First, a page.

Understanding the Request for Proposal Process

A Request for Proposal (RFP) is both a process and a document that describes this process. It's something an individual or corporation will do in very specific cases, such as when looking for suppliers or as part of a bidding process for clients. It's usually done at an early stage in the business. Perhaps you're building an extension to your house and want to find the best contractor. Or maybe your corporation needs to buy a large quantity of a particular product and you want to find the cheapest supplier.

At the start of the process, a RFP document needs to be written. In it, you need to specify more than just an overview of what you're looking for, and the price you're willing to pay. Everything must be described in details, so that those who will submit a proposal will know exactly all that is entailed. You need to list the deliverables, the items or services that must be delivered to you, you must also include a date or range of dates if it's a contract that will involve multiple milestones. You should write how the selection process will be done if you expect multiple proposals, such as the lowest bid will win.

Once the RFP is written, you need to distribute it properly. Where you publish it will depend on what the process is. For example, a city or government always has a very strict procedure for RFPs. They typically have a board or newsletter where all of the requests go, that way any company who wants to submit a proposal will know where to do so. Your RFP must be clear as to where people are expected to submit those bids, and you must follow through with that, so the process remains fair.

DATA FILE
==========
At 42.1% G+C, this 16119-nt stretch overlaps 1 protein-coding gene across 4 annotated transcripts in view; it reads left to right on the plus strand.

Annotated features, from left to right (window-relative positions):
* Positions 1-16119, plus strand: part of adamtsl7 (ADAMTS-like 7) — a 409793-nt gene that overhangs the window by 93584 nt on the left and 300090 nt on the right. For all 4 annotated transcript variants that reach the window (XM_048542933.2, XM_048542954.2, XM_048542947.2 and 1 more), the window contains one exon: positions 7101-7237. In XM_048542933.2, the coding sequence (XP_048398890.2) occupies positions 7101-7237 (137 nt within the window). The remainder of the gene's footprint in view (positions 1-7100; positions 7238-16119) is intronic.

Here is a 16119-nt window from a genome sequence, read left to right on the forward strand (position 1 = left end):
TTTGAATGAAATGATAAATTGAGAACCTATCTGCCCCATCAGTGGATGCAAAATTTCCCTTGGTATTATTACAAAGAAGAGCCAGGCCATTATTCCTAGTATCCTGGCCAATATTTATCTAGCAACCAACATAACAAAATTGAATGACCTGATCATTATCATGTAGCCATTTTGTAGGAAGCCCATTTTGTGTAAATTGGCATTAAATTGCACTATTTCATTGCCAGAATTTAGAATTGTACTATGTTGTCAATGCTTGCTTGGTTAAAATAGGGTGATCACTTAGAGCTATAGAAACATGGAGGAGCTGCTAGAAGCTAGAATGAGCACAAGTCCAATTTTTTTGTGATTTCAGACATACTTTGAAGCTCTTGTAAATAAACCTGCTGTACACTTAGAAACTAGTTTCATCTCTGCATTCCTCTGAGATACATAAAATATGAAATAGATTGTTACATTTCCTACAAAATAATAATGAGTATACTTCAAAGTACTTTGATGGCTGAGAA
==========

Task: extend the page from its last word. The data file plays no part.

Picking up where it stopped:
For example, if you asked to get proposals in writing to a specific address, it would not be fair to accept a bid through email. Those who went out of their way to submit their bids the right way could feel cheated. The same is true for limit dates. You must specify when you will stop taking in proposals, so that people know by what date they must act.

RPF Process

Once you receive all the proposals, you need to handle them in a fair and quick manner. Typically, companies that submit bids to a RFP will expect a response within a couple of weeks. If you take too long, you run the risk that the company who offered their services will have changed their prices, and won't want to honor the original bid. Also, if time goes by, you run the risk that a late comer may come in with a better offer, and then be stuck with a series of proposals you already have to deal with.

Overall, a Request for Proposal process is pretty simple, but it does require you to be prompt and fair. Those are perhaps the most important features of the whole process. The reputation you build will be important for the future in case you wish to make more RFPs, and you may find that building relationships will go a long way to ease the process next time.

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